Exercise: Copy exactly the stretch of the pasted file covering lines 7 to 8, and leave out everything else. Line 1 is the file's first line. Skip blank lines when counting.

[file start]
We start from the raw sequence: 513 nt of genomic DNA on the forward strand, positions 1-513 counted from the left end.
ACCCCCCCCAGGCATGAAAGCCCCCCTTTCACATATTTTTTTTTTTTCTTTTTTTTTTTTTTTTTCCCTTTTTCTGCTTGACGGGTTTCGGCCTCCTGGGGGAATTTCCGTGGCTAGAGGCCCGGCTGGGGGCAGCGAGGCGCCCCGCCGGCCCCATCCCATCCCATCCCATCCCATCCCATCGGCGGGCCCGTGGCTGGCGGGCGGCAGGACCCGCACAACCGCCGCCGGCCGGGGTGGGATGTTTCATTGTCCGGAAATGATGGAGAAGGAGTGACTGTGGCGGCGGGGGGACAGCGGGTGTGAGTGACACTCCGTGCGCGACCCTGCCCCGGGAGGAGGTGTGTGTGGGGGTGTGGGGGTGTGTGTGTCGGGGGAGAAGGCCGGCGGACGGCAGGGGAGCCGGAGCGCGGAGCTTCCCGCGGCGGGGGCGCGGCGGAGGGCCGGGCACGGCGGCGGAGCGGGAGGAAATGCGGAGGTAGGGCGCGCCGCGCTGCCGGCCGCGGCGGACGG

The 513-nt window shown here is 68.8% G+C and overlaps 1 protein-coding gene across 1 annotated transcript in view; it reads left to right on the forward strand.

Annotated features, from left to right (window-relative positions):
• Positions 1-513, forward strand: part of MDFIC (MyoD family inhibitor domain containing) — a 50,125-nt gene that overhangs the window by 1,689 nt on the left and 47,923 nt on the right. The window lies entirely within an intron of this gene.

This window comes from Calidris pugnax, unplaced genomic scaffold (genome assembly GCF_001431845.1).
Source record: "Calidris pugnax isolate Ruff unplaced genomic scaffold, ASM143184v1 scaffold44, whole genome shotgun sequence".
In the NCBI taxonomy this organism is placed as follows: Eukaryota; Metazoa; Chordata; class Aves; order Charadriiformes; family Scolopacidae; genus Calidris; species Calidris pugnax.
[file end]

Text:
Source record: "Calidris pugnax isolate Ruff unplaced genomic scaffold, ASM143184v1 scaffold44, whole genome shotgun sequence".
In the NCBI taxonomy this organism is placed as follows: Eukaryota; Metazoa; Chordata; class Aves; order Charadriiformes; family Scolopacidae; genus Calidris; species Calidris pugnax.